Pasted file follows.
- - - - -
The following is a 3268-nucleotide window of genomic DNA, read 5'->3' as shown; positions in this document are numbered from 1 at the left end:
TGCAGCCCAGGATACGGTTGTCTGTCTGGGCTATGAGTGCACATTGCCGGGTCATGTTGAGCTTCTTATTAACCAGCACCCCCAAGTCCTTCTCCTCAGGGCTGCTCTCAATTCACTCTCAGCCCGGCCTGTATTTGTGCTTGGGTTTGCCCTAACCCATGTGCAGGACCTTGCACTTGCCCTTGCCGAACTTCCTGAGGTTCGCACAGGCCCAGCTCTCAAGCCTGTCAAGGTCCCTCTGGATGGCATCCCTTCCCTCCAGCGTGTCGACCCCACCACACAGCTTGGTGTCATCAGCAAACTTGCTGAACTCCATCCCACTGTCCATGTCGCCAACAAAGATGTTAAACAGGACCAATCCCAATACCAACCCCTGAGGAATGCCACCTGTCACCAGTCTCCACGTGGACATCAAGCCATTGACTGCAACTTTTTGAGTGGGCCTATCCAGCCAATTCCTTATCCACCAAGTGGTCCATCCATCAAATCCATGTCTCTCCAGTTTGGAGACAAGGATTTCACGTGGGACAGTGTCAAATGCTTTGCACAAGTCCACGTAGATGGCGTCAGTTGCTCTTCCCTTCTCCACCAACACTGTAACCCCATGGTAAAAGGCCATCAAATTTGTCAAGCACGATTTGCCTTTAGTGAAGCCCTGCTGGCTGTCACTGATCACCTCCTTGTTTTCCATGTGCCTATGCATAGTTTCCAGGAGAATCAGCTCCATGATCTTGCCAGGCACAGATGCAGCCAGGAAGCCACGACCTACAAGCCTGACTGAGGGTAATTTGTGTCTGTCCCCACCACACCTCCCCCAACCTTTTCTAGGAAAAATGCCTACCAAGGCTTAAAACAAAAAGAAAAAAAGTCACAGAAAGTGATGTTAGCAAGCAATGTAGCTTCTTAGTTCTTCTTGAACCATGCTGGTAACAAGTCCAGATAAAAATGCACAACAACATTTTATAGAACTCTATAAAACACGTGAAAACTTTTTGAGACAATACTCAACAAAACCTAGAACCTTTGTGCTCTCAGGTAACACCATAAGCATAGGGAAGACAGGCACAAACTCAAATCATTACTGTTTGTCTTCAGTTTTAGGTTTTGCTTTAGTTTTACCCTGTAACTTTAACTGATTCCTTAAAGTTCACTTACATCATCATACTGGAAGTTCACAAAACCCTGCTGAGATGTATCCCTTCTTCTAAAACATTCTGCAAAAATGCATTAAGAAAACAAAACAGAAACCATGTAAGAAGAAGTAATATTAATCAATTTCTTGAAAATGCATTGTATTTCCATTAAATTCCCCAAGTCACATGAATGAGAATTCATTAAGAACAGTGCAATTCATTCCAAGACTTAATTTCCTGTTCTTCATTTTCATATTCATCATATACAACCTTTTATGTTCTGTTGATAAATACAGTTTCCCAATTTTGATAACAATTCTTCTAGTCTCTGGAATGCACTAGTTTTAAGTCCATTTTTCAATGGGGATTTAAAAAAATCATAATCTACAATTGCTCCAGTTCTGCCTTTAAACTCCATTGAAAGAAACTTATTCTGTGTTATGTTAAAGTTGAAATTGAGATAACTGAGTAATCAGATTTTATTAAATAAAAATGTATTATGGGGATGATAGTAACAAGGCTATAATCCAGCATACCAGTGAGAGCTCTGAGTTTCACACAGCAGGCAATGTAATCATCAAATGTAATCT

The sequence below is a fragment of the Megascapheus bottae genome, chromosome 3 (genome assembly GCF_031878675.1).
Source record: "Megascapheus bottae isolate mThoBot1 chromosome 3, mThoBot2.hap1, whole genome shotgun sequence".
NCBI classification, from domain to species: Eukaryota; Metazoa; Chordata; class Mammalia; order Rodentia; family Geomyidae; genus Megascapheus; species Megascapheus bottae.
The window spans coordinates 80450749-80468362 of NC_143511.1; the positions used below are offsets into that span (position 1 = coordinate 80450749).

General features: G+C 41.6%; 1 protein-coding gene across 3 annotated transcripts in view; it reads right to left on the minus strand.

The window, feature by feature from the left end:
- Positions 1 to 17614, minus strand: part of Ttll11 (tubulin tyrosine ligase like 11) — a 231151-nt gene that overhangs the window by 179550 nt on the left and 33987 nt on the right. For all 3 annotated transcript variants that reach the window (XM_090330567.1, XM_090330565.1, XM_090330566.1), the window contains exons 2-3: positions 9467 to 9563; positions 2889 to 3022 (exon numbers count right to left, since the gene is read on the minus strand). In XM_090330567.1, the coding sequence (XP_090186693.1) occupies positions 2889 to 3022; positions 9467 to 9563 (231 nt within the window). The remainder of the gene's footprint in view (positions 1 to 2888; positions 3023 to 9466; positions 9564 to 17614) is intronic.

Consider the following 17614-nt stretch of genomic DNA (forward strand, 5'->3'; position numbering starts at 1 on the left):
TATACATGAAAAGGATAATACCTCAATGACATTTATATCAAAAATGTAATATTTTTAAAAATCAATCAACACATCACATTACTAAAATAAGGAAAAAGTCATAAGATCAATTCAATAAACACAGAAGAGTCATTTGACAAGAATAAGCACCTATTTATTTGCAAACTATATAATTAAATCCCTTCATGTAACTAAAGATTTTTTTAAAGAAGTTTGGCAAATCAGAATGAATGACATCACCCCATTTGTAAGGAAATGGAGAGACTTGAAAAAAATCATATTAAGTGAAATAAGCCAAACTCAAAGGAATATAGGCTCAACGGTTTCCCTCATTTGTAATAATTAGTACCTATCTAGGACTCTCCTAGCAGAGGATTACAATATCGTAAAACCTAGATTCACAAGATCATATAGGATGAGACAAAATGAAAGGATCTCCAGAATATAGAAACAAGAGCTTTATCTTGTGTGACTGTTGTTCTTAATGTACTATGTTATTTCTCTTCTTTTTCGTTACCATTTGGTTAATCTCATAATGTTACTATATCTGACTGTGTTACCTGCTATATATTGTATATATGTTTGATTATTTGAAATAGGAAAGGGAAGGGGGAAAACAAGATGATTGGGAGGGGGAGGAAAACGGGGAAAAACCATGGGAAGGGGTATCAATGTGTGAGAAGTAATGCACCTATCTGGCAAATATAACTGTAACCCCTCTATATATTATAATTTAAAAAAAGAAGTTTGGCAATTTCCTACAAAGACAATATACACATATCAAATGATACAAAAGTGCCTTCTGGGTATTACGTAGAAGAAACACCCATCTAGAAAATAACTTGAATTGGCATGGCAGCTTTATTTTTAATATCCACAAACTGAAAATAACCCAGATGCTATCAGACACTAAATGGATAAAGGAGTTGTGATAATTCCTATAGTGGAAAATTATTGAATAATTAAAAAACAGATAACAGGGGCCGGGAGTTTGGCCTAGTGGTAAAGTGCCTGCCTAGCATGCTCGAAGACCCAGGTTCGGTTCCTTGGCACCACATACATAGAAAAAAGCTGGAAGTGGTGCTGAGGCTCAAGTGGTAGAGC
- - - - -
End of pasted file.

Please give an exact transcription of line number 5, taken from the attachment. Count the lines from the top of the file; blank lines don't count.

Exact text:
NCBI classification, from domain to species: Eukaryota; Metazoa; Chordata; class Mammalia; order Rodentia; family Geomyidae; genus Megascapheus; species Megascapheus bottae.